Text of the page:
On the matter of public health care, government authorities and their backers have and are manipulating health care voluntarism to dampen public anger at the closure of Charity Hospital. Volunteer health care clinics foster the illusion, whether intended or not, that a private sector approach to health care service can adequately fill the health care void created by the closure of Charity Hospital.  Still, in spite of all the good works by private health care volunteers, the number of hospital beds in New Orleans is only 20% what it was pre-Katrina.  The closure of Charity Hospital is the reason for the precipitous decline in the number of hospital beds for the mentally ill in New Orleans after the storm.  Nonetheless, on a daily basis New Orleanians are inundated with media coverage of the “good works” of health care volunteers. This coverage helps maintain the illusion that Katrina survivors can live without Charity Hospital.  

Is There An Alternative to “Self-Help” Voluntarism?

Must volunteer work on the Gulf Coast be limited to the voluntarism of the non-profit industrial complex? No! Is there an alternative to “self -help” voluntarism”? Yes!

Movement Voluntarism is a peoples alternative to “self-help” voluntarism.

The lifeblood of Movement Voluntarism is people, whereas the lifeblood of “self-help” voluntarism is money. Funding, often from corporate or foundation sources, determines the limits of “self-help” organizing. This holds true for progressive, as well as traditional, “self-help” voluntarism.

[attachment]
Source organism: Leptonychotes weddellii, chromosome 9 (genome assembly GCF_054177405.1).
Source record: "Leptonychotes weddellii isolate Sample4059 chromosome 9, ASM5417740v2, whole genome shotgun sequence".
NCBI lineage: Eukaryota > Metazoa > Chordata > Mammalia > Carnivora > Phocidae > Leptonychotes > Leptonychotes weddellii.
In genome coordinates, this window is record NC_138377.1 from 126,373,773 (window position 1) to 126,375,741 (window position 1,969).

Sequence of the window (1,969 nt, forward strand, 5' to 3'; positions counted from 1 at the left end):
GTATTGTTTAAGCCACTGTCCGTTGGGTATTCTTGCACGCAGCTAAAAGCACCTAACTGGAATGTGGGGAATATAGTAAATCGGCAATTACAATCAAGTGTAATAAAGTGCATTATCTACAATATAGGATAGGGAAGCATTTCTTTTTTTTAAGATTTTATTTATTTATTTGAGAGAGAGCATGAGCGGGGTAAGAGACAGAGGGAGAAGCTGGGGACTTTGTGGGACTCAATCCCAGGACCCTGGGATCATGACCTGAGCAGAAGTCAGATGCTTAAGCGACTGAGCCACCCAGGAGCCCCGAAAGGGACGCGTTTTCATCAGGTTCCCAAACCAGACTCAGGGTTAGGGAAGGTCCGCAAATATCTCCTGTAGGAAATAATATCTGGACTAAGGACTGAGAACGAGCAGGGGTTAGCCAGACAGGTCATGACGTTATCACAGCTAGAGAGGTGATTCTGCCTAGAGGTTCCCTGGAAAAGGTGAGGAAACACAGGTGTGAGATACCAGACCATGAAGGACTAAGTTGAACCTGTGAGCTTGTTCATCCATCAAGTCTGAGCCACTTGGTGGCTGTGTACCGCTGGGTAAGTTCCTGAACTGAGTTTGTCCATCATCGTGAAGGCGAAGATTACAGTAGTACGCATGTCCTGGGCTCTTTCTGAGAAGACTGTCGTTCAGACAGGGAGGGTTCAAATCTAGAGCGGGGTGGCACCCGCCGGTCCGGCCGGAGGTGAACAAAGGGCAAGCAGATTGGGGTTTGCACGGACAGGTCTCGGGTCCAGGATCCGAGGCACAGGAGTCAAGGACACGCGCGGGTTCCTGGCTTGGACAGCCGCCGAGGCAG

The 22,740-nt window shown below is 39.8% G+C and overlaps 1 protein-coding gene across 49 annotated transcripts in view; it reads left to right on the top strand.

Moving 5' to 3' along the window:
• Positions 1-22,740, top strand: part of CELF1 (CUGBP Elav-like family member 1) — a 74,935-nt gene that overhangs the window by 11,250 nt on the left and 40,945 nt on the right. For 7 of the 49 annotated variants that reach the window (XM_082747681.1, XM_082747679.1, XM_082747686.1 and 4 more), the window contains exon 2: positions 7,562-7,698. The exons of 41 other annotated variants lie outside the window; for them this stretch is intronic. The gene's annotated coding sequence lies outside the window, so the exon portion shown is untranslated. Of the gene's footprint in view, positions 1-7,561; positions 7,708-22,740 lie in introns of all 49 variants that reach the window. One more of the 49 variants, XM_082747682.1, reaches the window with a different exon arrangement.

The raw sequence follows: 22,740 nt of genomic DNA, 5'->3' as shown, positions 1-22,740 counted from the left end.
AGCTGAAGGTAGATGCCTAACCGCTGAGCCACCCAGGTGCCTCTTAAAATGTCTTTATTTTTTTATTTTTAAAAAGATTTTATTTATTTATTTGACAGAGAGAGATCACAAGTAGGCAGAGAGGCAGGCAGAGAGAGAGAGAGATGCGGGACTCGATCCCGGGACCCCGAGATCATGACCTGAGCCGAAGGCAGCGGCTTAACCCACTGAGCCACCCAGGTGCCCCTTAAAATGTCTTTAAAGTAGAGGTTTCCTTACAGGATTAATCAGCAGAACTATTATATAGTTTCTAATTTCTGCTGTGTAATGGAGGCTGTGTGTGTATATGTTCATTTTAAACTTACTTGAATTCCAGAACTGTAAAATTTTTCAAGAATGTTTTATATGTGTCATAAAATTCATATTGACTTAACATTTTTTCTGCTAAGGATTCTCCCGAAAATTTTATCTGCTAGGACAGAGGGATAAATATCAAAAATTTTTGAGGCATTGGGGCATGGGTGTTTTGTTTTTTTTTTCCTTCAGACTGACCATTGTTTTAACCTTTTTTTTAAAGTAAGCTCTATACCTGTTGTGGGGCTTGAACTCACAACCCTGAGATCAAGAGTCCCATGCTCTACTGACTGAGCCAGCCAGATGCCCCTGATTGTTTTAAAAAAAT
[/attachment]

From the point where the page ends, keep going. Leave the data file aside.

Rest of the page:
In contrast, popular support sets the limits for Movement Voluntarism.

On a grassroots level, in the Gulf, there were and are fight backs free of the influence of corporate and foundation money.  These fight back groups have played very important roles in the struggle to defend public housing and reopen Charity Hospital. These groups emerged from the ranks of Katrina Survivors and have, in the four years since the storm, remained active in the fight to rebuild local public services. These democratically-run groupings function outside the purview of the non-profit corporate world.  This independence is crucial to allowing the groups to escape the unhealthy influence of corporate and political elites.  The reluctance of the corporate media to even acknowledge the participation of these groups in the fight for a democratic rebuilding of the Gulf Coast is a backhanded salute to Movement Voluntarism. 

We urge those who want justice for the exploited and oppressed people of the Gulf to contact groups organized along the lines of Movement Voluntarism. Connecting with these groups is an important step toward building the sort of Movement Voluntarism that can facilitate a just rebuilding of the Gulf Coast. Building democratic groupings challenging an unjust status-quo without corporate foundation funding is not easy. But the experience in post-Katrina New Orleans demonstrates that this sort of organizing is key to unleashing the power from below that can put human need ahead of profit.

Opportunities to Engage in Movement Voluntarism
C3/Hands Off Iberville. Contact: Mike Howells, 504-587-0080; 
email: howellnow@bellsouth.net

Committee to Reopen Charity Hospital. Contact:  Derrick Morrison, 504-908-5310, email: dmorrison33@cox.net. Website: http://www.charityhospital.net/

Mayday New Orleans. Contact: Sam Jackson, 504-319-3300, email:
jackson-action@hotmail.com. Website: http://www.maydaynolahousing.org/

Mike Howells and Jay Arena are active in New Orleans public housing, and larger, right of return movement.